MANSFIELD — Prospect Elementary School is slated for demolition.
The Mansfield City Schools board of education voted Tuesday to approve a contract with Advanced Demolition Services, LLC to abate and demolish the building, located at 485 Gilbert Avenue.
Treasurer Tacy Courtright said the district issued a request for competitive proposals and received five. Advanced Demolition's bid came in at $476,308.50.
"(Facilities manager Robert) Booth and I both evaluated those individually and actually came up with very similar results," Courtright said.
"It was not the cheapest, but (Advanced Demolition Services) has done six school districts in the last 18 months, so it has a good track record."
The project will be executed under a lease-leaseback agreement, which means Advanced Demolition will take control over the property for the duration of the project. The district will receive the property back as green space.
Prospect Elementary closed permanently at the end of the 2021-2022 school year as part of a district reconfiguration plan. Third graders from Prospect Elementary School joined their peers at Malabar, while the school's remaining classes merged with Woodland Elementary.
Supt. Stan Jefferson and board members have stated the district needed to close some of its aging facilities in the face of declining enrollment.
“The fewer campuses we have, the more efficient we can be and the more unified (student) experiences can be,” Jefferson said in March 2022.
“At the end of the day, we should be putting money into curriculum and instruction and not putting that money into repairs."
Booth, who has been with the district 34 years, said Prospect Elementary was identified as the best candidate for building closure during an engineering study in 2018.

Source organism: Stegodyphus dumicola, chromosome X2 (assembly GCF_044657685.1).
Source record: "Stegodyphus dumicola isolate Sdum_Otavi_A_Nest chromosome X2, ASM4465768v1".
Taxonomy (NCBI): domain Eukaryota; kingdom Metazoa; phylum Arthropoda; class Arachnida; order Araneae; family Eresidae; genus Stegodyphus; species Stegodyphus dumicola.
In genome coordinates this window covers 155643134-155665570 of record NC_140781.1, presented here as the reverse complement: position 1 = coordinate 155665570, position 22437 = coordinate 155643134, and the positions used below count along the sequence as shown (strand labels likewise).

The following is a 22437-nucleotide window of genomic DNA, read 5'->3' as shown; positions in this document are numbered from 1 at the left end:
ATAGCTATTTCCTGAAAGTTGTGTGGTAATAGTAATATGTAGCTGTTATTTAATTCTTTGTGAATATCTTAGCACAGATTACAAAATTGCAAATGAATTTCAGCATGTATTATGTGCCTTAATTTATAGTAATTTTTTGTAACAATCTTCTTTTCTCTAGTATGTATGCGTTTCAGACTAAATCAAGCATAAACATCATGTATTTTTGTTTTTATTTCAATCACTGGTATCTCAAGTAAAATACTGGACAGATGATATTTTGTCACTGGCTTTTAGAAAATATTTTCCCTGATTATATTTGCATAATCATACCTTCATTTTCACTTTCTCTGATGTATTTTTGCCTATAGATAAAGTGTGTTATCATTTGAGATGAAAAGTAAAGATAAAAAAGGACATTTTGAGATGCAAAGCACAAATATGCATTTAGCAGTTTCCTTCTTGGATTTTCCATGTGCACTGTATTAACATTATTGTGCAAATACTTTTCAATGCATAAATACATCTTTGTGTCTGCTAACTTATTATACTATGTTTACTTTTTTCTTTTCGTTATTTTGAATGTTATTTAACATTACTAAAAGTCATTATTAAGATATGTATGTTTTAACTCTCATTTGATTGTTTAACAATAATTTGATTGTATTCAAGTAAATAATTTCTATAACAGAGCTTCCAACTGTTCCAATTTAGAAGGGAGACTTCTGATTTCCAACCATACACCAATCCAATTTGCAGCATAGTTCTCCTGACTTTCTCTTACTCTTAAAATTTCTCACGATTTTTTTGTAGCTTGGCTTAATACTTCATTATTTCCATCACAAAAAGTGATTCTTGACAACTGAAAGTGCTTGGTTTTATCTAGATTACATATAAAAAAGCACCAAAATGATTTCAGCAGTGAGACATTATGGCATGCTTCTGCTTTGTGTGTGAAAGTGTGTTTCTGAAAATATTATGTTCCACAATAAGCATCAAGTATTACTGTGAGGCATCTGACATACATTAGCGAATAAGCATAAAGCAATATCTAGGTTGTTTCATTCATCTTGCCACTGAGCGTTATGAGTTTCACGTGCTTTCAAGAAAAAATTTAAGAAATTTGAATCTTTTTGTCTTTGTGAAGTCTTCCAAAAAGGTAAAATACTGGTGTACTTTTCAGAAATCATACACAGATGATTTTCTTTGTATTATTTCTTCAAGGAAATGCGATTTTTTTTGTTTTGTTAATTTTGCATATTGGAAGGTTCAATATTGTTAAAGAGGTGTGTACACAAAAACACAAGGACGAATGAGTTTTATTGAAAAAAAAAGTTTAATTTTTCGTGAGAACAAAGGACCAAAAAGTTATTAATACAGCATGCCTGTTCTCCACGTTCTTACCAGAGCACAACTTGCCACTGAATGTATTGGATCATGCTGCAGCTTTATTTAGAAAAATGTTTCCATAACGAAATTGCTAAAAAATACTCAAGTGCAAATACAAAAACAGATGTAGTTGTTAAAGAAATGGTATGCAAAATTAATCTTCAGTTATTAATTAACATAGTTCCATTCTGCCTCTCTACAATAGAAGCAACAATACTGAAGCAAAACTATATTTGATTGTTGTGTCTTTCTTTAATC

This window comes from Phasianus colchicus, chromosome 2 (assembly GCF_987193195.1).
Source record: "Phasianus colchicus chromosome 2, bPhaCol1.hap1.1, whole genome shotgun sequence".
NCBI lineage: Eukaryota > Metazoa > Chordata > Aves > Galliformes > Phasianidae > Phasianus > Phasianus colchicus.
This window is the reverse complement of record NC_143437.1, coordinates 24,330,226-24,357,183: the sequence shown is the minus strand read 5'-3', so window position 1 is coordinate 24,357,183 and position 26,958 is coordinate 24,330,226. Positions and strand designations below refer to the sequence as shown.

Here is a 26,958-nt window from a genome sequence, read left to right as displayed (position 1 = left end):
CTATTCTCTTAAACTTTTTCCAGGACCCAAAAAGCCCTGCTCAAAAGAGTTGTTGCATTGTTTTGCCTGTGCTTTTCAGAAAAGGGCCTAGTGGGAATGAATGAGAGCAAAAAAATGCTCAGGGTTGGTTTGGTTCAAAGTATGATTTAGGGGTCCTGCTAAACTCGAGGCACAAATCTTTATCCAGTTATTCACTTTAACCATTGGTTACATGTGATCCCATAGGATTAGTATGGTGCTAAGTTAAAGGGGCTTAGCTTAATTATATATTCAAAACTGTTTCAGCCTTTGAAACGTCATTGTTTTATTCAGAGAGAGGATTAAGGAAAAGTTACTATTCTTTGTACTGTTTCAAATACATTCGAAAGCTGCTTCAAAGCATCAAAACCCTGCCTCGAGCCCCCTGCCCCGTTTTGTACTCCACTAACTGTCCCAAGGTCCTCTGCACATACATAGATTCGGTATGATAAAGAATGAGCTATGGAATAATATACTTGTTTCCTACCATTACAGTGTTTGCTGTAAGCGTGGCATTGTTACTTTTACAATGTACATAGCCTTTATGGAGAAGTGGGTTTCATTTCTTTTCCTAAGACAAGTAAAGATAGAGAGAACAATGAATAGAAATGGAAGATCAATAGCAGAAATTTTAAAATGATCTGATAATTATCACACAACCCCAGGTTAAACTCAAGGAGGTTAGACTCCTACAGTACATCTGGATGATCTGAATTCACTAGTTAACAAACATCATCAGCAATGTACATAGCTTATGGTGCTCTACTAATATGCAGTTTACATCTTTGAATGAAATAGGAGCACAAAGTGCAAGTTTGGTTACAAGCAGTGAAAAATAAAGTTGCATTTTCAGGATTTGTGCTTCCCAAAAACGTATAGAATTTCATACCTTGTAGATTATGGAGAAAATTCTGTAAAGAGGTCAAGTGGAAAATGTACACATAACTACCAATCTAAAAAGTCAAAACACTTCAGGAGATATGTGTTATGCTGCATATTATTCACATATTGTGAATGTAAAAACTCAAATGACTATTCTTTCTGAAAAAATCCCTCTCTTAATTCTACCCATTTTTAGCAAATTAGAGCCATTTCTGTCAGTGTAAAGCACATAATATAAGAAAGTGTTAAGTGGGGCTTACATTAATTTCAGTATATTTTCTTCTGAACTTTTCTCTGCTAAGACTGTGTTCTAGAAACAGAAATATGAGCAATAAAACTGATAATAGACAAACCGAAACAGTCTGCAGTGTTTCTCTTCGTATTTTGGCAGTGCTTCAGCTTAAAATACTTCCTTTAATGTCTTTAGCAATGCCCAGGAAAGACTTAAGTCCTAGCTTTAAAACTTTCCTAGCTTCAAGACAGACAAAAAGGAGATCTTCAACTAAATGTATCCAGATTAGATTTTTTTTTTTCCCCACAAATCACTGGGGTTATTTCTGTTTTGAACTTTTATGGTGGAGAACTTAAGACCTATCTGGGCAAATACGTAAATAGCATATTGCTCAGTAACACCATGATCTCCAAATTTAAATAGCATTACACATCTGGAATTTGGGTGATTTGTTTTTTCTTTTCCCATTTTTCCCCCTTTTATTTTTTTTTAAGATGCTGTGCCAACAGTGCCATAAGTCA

Booth told Richland Source in March 2022 it likely would have cost $1 million to fix Prospect's roof.
Courtright said district leaders did discuss selling or renovating the building, but decided the necessary repairs made it cost prohibitive.
"Based on the building and its age and the amount of asbestos in it, it really would be more of a liability to someone," she said.
The abatement and demolition likely won't start until May, but should be completed by July 31, Courtright told board members. District officials are having discussions about a potential farewell event for the public before the work begins.
“We do anticipate having some closure for that building, allowing some people to see the building, have some kind of community activity for that, before it comes down," Courtright said.
She added the district doesn't have a plan for what to do with the property yet.
The board also voted to purchase three school buses through the Ohio Schools Council, a group purchasing agency.
Courtright said the district typically replaces one to two buses a year. Funds for a third bus will come from an insurance payout the district received after one of its buses was totaled during an accident in the fall.